California Law Prohibits Employers From Discriminating Against Employees Based On Sexual Orientation
It has been illegal for employers to discriminate against applicants and employees based on sexual orientation since 2000—the year the Fair Employment andHousing Act (FEHA) was amended to prohibit it.This amendment also provides victims of discrimination the basis for filing employment discrimination claims. Like other provisions of the FEHA, this section of the Act gives California residents much greater protection against discrimination in the workplace than under federal laws.
What Is Covered Under California’s Ban on Sexual Orientation Discrimination?
California law bans discrimination and harassment based on an applicant’s or employee’s sexual orientation and also prohibits employers from retaliating against an employee who complains about being discriminated against. Sexual orientation is defined as:
It is unlawful for an employer to treat an employee differently because he is gay, straight, lesbian, or bisexual. The law protects against actual and perceived sexual orientation discrimination, which means an employer cannot discriminate against an employee even if he is wrong about the employee’s sexual orientation. The law governs many employment decisions such as:
- Conditions of employment
Local ordinances may also protect against sexual orientation discrimination within their localities and may have commissions that will investigate complaints of discrimination. However, these local laws would not give an employee the right to sue under the FEHA.
Supervisors and co-workers can be the perpetrators of the discrimination. In addition, third parties like customers, salespeople, business associates, and clients can also be liable under the Act.
Unfortunately, discrimination against people due to their sexual orientation is still common, even with laws like FEHA. Common ways employers continue to discriminate against applicants and workers include:
- Denying a job opening to an applicant due to his sexual orientation or perceived orientation
- Denying an employee a promotion because she is bisexual
- Giving an employee a poor performance evaluation because the employer incorrectly believed he is gay
- Denying an employee training opportunities because she is a lesbian
- Firing an employee that an employer discovers is bisexual
- Retaliating against an employee by demoting him, denying him benefits, or otherwise punishing him for making a sexual orientation complaint or helping another employee with his complaint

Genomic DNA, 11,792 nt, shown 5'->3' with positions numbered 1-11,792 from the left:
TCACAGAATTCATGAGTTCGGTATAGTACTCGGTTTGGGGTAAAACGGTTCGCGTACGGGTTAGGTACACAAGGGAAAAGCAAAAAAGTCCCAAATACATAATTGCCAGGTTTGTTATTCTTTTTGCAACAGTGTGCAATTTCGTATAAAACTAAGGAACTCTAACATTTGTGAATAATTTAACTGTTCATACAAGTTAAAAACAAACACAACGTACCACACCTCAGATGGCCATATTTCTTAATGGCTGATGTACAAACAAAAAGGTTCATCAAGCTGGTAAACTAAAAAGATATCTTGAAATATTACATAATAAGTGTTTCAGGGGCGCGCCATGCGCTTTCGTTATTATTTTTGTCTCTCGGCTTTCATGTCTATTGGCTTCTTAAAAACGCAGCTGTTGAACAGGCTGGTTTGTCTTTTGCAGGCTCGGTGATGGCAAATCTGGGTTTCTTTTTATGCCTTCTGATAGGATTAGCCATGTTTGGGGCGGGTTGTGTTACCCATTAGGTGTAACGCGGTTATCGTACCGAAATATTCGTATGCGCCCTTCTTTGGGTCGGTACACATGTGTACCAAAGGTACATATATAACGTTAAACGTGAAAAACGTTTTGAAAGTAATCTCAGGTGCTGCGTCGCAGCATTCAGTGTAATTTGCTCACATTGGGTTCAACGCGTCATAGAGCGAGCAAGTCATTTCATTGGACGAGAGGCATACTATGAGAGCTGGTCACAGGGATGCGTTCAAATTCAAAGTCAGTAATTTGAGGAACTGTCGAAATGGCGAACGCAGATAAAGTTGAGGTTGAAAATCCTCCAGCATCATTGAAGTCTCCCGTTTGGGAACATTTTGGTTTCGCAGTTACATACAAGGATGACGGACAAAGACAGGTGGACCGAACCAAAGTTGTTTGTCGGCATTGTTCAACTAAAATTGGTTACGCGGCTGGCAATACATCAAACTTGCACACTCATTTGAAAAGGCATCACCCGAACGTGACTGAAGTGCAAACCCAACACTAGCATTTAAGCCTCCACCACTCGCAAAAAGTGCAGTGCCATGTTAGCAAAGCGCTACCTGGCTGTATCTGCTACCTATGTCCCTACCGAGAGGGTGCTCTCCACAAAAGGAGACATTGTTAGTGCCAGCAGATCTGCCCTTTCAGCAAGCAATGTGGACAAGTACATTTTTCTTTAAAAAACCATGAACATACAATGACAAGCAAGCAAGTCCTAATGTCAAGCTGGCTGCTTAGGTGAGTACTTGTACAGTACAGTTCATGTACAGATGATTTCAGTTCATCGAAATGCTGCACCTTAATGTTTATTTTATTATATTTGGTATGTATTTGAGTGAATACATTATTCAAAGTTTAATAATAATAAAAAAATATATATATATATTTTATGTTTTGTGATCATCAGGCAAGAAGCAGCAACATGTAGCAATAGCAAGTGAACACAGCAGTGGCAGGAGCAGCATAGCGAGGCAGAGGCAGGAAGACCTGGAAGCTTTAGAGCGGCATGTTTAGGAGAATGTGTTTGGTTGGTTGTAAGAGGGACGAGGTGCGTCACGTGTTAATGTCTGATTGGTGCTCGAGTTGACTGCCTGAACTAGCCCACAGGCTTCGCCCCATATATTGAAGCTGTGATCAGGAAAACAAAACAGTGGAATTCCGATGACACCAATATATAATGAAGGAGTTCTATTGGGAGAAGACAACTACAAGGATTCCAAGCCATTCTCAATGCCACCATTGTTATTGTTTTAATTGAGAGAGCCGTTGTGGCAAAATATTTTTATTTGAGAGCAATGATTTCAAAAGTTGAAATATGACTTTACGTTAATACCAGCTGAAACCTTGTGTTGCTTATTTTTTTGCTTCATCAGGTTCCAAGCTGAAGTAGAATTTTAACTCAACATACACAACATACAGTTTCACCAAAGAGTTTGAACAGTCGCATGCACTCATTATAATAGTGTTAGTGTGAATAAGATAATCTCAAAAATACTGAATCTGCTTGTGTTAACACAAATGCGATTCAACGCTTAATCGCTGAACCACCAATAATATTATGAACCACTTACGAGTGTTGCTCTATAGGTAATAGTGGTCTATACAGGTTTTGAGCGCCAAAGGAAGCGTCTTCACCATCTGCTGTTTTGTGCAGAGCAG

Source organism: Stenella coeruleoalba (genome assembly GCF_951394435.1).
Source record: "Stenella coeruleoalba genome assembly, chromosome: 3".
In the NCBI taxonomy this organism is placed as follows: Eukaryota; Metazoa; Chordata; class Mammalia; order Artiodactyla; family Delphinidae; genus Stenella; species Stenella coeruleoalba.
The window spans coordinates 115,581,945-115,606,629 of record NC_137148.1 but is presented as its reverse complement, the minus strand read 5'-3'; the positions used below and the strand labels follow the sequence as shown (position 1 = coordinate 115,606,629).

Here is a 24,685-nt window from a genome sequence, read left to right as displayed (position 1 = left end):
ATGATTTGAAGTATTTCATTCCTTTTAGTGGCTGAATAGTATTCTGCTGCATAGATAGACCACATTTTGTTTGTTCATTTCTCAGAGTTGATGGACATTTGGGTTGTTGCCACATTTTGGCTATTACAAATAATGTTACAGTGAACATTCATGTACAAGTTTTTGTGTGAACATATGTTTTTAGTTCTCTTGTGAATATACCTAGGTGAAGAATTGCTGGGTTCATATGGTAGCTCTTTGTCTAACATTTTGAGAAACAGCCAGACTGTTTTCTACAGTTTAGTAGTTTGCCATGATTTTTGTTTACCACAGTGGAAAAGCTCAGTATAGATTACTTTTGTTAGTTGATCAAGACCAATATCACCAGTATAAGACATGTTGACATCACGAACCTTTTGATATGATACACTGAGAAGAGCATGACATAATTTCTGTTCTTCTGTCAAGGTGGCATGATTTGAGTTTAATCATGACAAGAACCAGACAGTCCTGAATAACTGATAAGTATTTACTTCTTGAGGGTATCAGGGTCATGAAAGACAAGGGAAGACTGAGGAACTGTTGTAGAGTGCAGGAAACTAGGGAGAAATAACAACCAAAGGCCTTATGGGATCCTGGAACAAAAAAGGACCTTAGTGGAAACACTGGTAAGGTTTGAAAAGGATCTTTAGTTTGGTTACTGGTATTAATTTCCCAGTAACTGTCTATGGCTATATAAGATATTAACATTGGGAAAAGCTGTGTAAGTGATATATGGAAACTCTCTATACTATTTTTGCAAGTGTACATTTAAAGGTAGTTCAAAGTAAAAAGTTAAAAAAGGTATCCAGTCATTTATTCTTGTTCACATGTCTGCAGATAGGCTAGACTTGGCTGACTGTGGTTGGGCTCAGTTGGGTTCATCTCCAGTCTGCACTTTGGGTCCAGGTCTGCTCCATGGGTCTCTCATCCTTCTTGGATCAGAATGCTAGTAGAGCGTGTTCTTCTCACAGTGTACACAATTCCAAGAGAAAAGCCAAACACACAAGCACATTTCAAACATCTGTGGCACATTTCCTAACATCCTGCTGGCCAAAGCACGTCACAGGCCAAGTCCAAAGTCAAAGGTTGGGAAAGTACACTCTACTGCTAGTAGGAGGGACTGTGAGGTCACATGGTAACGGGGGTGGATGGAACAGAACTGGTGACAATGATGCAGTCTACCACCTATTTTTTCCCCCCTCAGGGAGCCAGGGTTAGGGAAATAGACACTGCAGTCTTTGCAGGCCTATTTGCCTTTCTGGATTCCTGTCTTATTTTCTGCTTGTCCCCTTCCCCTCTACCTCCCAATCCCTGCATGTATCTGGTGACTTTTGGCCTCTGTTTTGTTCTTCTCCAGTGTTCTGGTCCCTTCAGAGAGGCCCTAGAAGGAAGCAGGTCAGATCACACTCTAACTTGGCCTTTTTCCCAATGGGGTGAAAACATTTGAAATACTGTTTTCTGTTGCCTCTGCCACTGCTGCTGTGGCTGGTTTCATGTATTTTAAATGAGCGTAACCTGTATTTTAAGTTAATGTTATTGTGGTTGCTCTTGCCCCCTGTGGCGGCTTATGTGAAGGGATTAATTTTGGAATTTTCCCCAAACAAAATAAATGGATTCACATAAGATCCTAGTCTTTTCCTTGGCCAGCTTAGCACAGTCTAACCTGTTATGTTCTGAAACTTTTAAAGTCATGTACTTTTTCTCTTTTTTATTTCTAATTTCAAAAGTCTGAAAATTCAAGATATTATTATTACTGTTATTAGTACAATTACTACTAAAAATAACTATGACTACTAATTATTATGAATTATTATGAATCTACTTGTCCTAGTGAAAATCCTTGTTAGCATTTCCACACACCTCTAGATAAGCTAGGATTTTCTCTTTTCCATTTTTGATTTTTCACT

Employers Who Must Comply With the Act
Employers who employ five or more employees are covered under the FEHA. However, there is no minimum employee requirement if the claim is for harassment. In addition, the law applies to the following:
- Employment agencies
- Labor unions
- State licensing boards
- State and local governments
The law does not apply to federal employees. Local laws may have different employer-size rules.
How Does Sexual Orientation Discrimination Differ from Gender Identity Discrimination?
The FEHA also prohibits discrimination in employment based on gender identity. Sexual orientation refers to whether a person is gay, straight, lesbian, or bisexual. Gender orientation is how a person perceives and identifies himself as male, female, both, or neither—regardless of his anatomical sex at birth. Discrimination based on either is illegal under California law.
What Should You Do if You Believe You Are the Victim of Sexual Orientation Discrimination?
If you suspect that you are being discriminated against due to your sexual orientation, you should not let your feelings immobilize you. You have rights under the FEHA to be free of discrimination, and you should take action to protect these important legal rights. Take these steps as soon as possible:
- Notify your supervisor, manager, or human resources department about the incident to try to resolve it. Follow up with a written notification of the discrimination, and keep a copy for your records.
- Document the discrimination by keeping a journal and saving all important correspondence and documents relating to the discrimination.
- Follow your employer’s grievance process if there is one, and talk to your union representative if you belong to one.
- Do not sign any documents without having an attorney review them first.
- File an administrative complaint with the Department of Fair Housing and Employment (DFHE). In order to file a lawsuit, you must first file a complaint with DFHE within one year of the last act of discrimination or harassment.
- Contact an experienced employment discrimination attorney as soon as possible to help you navigate the complexities of the law.
Discuss Your Situation with a Discrimination Attorney to Learn About Your Options
Are you the victim of sexual orientation discrimination? You could be entitled to compensation from your employer. Start an online chat right now or speak with a discrimination attorney in Irvine to learn about your legal rights.